Aidan Sullivan and Shane Ryan

Aidan's Virtual Legacy: Jackie Robinson.

Shane's Virtual Legacy: Tommie Smith



Important People...

Here are some important people who broke color barriers in sports and made a difference in the civil rights movement.

Jackie Robinson

Robinson was the first black baseball player to play in the major leagues. He played for the Brooklyn Dodgers after a long and successful career in the American Negro Leagues. Robinson was known for his tremendous speed on the bases and great hitting and amazing fielding. Above all, he is known for his courage and bravery when he broke the color barrier in baseball on April 15, 1947. Above is a virtual legacy to Jackie Robinson's marvelous career that gives information on his entire life from when he was born to when he died on October 24, 1947.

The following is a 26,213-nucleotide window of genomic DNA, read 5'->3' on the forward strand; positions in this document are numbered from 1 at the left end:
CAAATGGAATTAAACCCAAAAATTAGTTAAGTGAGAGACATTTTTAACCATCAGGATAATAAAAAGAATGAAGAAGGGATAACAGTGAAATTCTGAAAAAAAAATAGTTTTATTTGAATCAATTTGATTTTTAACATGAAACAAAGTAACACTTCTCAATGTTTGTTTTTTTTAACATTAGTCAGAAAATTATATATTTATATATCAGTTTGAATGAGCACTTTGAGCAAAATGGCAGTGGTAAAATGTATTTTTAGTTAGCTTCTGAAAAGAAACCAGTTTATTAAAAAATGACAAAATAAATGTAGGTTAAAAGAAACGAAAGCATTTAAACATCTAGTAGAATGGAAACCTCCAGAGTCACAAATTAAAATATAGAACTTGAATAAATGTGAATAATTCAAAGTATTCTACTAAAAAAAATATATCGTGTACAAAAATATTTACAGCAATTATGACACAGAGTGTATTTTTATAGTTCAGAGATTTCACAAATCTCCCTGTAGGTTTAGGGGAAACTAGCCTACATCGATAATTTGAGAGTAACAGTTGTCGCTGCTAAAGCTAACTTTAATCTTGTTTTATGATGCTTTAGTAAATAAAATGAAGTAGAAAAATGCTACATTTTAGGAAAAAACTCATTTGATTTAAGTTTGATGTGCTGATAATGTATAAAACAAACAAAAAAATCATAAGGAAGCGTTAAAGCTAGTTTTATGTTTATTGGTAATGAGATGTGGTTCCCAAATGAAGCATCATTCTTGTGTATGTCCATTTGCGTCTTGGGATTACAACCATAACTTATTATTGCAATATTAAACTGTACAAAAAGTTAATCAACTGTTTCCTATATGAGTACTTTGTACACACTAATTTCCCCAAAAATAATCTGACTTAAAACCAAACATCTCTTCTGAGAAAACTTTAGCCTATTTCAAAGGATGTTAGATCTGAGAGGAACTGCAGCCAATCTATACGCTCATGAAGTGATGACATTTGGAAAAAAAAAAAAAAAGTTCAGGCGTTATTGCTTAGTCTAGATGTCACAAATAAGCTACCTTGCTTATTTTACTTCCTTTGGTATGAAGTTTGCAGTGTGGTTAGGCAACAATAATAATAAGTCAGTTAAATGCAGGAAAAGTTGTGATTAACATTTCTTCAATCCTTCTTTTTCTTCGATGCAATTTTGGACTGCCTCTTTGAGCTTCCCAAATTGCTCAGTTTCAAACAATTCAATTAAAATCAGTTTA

"Jackie Robinson." World Book Encyclopedia. CD-Rom. World Book 2006.

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Tommie Smith
Tommie Smith won the 200 meter sprint at the 1968 Olympics with setting a new record of 19.83 seconds. On the podium he and John Carlos raised a black gloved fist to represent black power.

John Shippen